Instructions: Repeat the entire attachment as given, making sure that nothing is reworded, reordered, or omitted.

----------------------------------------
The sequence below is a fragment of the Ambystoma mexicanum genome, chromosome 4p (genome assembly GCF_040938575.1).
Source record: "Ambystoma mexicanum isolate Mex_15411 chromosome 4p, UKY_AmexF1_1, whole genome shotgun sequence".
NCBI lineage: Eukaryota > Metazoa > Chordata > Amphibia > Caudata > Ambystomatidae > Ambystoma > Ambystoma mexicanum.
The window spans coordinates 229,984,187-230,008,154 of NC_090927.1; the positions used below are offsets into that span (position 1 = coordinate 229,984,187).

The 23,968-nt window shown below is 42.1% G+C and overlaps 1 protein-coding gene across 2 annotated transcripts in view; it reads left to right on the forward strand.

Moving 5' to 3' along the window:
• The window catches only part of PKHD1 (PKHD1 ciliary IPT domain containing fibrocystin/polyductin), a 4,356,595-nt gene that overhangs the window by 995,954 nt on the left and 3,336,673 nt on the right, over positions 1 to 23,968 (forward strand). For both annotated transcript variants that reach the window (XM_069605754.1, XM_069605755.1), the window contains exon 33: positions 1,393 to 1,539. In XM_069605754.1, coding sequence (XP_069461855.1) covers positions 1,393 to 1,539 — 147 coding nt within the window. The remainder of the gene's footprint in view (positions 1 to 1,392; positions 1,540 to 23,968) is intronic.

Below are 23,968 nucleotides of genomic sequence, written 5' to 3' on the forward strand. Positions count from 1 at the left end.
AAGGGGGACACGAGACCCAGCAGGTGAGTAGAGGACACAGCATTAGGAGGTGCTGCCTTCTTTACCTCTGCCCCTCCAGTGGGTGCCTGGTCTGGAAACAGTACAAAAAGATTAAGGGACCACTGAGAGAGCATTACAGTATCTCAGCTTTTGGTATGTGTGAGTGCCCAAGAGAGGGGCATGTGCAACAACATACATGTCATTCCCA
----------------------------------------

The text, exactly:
The sequence below is a fragment of the Ambystoma mexicanum genome, chromosome 4p (genome assembly GCF_040938575.1).
Source record: "Ambystoma mexicanum isolate Mex_15411 chromosome 4p, UKY_AmexF1_1, whole genome shotgun sequence".
NCBI lineage: Eukaryota > Metazoa > Chordata > Amphibia > Caudata > Ambystomatidae > Ambystoma > Ambystoma mexicanum.
The window spans coordinates 229,984,187-230,008,154 of NC_090927.1; the positions used below are offsets into that span (position 1 = coordinate 229,984,187).

The 23,968-nt window shown below is 42.1% G+C and overlaps 1 protein-coding gene across 2 annotated transcripts in view; it reads left to right on the forward strand.

Moving 5' to 3' along the window:
• The window catches only part of PKHD1 (PKHD1 ciliary IPT domain containing fibrocystin/polyductin), a 4,356,595-nt gene that overhangs the window by 995,954 nt on the left and 3,336,673 nt on the right, over positions 1 to 23,968 (forward strand). For both annotated transcript variants that reach the window (XM_069605754.1, XM_069605755.1), the window contains exon 33: positions 1,393 to 1,539. In XM_069605754.1, coding sequence (XP_069461855.1) covers positions 1,393 to 1,539 — 147 coding nt within the window. The remainder of the gene's footprint in view (positions 1 to 1,392; positions 1,540 to 23,968) is intronic.

Below are 23,968 nucleotides of genomic sequence, written 5' to 3' on the forward strand. Positions count from 1 at the left end.
AAGGGGGACACGAGACCCAGCAGGTGAGTAGAGGACACAGCATTAGGAGGTGCTGCCTTCTTTACCTCTGCCCCTCCAGTGGGTGCCTGGTCTGGAAACAGTACAAAAAGATTAAGGGACCACTGAGAGAGCATTACAGTATCTCAGCTTTTGGTATGTGTGAGTGCCCAAGAGAGGGGCATGTGCAACAACATACATGTCATTCCCA